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Publication Detail
Trace and rare earth element geochemistry of black shale and kerogen in the early Cambrian Niutitang Formation in Guizhou province, South China: Constraints for redox environments and origin of metal enrichments
  • Publication Type:
    Journal article
  • Publication Sub Type:
    Journal Article
  • Authors:
    Pi DH, Liu CQ, Shields-Zhou GA, Jiang SY
  • Publication date:
  • Pagination:
    218, 229
  • Journal:
    Precambrian Research
  • Volume:
  • Status:
  • Print ISSN:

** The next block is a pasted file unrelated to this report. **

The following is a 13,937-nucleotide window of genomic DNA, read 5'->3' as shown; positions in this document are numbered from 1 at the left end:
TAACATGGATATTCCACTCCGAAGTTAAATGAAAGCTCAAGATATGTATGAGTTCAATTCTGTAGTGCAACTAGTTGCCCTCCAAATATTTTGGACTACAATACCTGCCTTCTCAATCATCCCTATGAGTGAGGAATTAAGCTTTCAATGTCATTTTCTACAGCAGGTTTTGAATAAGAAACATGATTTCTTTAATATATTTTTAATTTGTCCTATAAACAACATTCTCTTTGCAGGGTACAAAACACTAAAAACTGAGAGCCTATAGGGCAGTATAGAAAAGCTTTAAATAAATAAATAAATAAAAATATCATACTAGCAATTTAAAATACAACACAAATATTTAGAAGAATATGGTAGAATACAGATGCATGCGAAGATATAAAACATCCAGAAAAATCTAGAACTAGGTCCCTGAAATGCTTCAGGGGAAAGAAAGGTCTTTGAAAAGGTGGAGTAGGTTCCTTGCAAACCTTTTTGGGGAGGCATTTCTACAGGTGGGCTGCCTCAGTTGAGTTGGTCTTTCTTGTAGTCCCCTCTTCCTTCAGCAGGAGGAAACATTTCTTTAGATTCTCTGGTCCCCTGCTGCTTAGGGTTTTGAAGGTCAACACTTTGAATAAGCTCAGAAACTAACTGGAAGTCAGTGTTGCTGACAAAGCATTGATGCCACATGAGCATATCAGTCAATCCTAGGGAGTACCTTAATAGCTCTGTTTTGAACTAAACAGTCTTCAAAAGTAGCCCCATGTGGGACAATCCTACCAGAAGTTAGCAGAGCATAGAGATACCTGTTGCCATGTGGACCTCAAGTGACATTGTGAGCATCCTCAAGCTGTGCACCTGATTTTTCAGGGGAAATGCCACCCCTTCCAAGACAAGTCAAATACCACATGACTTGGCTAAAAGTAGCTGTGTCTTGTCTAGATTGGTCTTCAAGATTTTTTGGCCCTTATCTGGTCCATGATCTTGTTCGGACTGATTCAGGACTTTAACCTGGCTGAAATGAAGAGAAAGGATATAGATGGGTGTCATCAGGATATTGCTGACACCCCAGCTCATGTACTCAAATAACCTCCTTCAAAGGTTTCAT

Early Cambrian black shales of South China not only host important sponge, arthropod and other soft-bodied fossils that have helped to trace early metazoan diversification, but also show extreme enrichments of a number of trace metals in particular Ni, Mo and V. In this study, we use a new approach by analyzing rare earth elements in kerogen extracted from the black shales, together with a number of redox-sensitive trace element compositions and total organic carbon (TOC) concentrations in an early Cambrian black shale sequence in Zunyi, Guizhou province, South China, to place better constraints on the oceanic redox conditions and the origin of the extreme metal enrichment.Our data show significant negative Ce anomalies (Ce/Ce* as low as 0.4) occurring in kerogen, which indicate an oxygenated surface environment of primary productivity in consistent with the concept that the organic matter is mainly derived from organisms in the euphotic zone. Mass balance calculation suggests that the kerogen-associated REE can dominate the measured black shale REE budget, while similarity between our measured REE patterns and those of similarly aged phosphorites indicates that the REE content of ancient phosphorites may have also derived initially from organic matter.The redox-sensitive trace elements, such as U, V, Mo, and their ratios of U/Al, V/Al and Mo/Al in black shales show different correlation patterns with TOC contents. The upper black shales show a good metal/TOC correlation, but such a correlation is absent in the lower part. The lower black shales exhibit much higher metal enrichments compared to Black Sea sulphidic (euxinic) sediment. This is taken to indicate the presence of sulphidic bottom waters during the deposition of the lower black shales, including the Ni-Mo ore layer. In contrast, anoxic, non-sulphidic conditions occurred during the deposition of the upper black shales.Taking all these geochemical data together, we suggest that the early Cambrian South China seaway was strongly stratified and stagnant, and that euxinic bottom water conditions may have led to enrichment of the redox-sensitive metals such as U, V and Mo in the lower black shales, and in one case the occurrence of a polymetallic Ni-Mo sulphide ore bed bearing an extraordinarily extreme metal enrichment, which, according to the Mo/TOC and Ni/TOC ratios and much other geochemical evidence, may have been additionally influenced by hydrothermal input of metals within the rift basin as suggested by a number of previous studies. © 2011 Elsevier B.V.
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